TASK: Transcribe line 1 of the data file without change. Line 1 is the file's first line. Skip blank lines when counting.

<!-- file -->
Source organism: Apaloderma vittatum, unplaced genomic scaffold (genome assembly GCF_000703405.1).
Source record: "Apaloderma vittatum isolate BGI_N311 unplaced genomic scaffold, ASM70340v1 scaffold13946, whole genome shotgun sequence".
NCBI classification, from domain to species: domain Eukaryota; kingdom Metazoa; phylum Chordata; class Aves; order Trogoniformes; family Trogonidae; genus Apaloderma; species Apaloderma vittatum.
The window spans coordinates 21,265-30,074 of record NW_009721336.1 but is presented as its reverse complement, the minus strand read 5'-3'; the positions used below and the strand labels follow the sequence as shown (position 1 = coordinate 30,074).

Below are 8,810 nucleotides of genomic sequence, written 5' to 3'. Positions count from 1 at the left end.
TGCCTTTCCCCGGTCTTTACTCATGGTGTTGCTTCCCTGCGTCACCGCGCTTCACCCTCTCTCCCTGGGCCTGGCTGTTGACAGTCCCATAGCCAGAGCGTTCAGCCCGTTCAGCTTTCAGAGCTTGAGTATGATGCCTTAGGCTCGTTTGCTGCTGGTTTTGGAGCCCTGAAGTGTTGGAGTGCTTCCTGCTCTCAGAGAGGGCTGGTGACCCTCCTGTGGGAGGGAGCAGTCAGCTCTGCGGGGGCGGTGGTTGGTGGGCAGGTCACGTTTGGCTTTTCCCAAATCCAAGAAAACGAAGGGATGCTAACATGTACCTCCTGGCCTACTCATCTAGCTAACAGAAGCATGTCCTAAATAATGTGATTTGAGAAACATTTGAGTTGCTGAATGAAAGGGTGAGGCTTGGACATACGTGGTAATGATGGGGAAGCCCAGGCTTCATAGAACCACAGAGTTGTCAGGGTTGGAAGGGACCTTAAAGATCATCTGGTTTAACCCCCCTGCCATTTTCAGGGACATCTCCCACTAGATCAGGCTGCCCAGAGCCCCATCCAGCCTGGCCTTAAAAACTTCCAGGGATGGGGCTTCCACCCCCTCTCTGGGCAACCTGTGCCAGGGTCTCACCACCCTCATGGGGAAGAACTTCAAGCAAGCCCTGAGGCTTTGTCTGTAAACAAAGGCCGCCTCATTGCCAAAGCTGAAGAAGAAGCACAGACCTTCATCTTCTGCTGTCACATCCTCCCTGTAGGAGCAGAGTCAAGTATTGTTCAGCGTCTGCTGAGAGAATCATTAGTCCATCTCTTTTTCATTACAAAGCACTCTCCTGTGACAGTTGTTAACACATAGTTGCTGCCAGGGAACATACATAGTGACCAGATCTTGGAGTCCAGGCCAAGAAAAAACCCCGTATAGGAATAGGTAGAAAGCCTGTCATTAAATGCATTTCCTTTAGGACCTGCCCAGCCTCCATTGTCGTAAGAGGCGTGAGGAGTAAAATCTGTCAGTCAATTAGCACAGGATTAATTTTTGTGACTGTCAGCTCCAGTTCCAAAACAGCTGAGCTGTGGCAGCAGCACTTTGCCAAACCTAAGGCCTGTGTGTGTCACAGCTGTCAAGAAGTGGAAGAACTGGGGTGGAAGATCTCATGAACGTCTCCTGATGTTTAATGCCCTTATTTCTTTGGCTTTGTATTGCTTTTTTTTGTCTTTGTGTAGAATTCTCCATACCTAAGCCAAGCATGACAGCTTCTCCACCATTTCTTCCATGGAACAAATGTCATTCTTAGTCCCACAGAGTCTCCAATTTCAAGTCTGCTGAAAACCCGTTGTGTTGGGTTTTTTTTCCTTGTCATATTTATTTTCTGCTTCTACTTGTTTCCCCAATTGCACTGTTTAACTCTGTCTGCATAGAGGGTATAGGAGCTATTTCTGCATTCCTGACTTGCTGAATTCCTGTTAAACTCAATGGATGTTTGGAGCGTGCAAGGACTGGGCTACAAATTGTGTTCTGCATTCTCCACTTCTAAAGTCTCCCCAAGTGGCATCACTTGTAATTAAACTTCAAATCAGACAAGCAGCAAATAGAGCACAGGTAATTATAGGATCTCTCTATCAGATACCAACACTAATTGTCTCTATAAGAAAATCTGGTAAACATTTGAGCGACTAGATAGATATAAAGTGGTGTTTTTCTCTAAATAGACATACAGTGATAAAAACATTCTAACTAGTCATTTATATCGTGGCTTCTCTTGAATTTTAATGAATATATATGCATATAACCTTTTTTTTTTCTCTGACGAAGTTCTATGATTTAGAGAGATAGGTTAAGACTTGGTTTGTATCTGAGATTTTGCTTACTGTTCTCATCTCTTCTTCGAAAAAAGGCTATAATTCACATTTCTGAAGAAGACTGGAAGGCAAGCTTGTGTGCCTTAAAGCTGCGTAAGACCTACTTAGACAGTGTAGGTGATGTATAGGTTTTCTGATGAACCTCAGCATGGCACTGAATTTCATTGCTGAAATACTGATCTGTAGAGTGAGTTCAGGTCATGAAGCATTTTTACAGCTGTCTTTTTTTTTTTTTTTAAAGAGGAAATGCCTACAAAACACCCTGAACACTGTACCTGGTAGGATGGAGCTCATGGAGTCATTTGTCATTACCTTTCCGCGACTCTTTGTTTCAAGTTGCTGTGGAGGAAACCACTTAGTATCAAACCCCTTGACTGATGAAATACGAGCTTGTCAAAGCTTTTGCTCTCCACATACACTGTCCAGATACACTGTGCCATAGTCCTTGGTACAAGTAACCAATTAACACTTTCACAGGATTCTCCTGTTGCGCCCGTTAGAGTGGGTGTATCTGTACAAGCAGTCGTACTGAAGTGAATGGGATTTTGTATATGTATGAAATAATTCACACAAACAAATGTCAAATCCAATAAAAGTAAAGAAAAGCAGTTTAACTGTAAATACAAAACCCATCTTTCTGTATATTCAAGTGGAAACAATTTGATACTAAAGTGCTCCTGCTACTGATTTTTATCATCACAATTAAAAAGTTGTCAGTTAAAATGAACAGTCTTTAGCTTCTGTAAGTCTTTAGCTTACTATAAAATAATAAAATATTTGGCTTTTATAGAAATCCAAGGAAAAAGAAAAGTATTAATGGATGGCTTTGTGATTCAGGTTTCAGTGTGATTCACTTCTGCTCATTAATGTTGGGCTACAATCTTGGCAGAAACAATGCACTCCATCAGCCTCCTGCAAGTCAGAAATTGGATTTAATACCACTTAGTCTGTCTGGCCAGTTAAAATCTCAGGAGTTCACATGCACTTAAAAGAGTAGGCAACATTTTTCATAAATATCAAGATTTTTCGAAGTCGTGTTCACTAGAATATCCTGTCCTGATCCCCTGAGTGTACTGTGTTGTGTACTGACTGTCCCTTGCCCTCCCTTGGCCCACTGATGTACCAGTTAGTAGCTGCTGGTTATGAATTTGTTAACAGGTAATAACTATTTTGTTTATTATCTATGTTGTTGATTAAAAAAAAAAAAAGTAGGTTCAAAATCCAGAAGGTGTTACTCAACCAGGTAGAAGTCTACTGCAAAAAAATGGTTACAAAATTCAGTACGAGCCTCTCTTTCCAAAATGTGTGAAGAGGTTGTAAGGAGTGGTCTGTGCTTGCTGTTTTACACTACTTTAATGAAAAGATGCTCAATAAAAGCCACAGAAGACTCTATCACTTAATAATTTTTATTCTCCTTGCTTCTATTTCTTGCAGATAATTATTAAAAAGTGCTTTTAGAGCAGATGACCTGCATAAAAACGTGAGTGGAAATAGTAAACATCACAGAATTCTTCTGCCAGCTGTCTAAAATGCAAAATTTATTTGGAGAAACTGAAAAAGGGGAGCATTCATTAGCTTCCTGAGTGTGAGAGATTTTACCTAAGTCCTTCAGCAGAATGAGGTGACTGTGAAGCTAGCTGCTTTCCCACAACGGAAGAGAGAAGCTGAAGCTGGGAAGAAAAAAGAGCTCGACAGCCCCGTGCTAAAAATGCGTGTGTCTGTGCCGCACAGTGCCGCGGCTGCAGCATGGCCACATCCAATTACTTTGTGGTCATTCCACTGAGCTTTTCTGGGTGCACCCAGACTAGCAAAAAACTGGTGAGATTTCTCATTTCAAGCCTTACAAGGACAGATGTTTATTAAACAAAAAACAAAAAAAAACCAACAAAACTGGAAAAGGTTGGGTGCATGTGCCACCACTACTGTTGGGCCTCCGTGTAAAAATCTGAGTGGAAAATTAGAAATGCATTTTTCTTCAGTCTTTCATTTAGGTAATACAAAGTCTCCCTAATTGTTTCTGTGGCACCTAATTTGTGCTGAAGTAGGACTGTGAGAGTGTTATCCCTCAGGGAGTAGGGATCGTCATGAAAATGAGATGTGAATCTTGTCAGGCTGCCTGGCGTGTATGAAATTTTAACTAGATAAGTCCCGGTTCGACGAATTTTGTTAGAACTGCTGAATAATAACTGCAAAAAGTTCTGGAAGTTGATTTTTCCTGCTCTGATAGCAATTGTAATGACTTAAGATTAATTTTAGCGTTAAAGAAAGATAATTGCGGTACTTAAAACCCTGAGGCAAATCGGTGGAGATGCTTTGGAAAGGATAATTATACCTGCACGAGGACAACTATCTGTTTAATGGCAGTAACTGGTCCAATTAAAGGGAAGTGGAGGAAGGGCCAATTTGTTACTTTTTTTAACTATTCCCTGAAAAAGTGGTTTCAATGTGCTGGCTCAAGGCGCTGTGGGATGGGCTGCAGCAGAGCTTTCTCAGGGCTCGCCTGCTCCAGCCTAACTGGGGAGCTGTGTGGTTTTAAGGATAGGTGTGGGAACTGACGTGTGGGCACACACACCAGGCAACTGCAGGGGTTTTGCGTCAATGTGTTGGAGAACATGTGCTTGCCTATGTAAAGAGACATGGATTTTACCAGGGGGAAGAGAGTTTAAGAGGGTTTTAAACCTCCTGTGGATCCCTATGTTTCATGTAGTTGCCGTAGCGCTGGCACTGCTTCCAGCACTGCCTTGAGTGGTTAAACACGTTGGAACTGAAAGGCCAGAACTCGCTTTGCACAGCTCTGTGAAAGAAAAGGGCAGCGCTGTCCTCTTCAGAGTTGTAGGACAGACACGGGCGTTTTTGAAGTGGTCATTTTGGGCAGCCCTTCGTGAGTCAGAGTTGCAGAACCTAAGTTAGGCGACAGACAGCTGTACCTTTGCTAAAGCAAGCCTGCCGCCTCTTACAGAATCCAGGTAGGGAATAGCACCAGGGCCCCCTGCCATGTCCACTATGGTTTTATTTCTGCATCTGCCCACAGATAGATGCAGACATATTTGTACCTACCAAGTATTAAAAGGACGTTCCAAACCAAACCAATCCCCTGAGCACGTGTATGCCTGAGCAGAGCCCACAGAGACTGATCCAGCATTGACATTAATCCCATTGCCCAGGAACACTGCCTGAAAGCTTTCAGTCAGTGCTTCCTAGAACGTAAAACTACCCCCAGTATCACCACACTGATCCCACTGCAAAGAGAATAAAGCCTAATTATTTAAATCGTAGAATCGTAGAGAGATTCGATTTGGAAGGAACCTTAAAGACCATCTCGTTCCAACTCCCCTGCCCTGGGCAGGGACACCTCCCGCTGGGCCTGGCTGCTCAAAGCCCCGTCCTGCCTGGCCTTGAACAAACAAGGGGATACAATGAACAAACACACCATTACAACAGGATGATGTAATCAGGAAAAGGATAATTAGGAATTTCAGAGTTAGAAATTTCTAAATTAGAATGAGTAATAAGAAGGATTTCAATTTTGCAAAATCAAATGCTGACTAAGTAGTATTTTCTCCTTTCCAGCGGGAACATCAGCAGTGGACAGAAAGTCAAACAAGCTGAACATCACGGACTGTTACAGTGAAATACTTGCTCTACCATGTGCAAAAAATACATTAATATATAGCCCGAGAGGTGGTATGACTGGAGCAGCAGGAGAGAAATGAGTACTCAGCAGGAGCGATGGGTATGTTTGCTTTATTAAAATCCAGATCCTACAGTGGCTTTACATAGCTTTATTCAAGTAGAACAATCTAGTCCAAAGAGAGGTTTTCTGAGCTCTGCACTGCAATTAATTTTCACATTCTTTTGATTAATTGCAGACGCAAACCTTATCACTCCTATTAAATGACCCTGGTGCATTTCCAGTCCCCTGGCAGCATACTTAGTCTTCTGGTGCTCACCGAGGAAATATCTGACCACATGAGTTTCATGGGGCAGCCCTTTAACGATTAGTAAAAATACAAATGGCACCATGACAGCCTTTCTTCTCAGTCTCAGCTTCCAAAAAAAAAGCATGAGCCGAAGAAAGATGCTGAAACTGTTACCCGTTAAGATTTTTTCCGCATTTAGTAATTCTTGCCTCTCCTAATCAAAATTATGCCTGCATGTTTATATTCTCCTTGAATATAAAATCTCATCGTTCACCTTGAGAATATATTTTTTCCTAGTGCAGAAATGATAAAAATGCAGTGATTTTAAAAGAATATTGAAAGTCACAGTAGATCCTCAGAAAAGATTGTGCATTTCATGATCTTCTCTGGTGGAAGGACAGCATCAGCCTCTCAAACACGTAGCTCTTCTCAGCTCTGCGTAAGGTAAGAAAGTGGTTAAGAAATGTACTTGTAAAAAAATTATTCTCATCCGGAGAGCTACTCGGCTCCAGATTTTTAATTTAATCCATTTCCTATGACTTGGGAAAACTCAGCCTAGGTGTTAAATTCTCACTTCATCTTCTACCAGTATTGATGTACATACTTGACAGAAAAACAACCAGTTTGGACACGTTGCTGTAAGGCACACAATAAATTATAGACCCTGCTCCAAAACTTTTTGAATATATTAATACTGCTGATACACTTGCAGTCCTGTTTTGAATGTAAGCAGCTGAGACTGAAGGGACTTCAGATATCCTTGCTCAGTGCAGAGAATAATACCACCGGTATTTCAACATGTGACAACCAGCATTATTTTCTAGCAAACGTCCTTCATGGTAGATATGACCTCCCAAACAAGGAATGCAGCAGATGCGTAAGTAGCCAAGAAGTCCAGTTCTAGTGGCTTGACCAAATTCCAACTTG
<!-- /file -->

Source organism: Apaloderma vittatum, unplaced genomic scaffold (genome assembly GCF_000703405.1).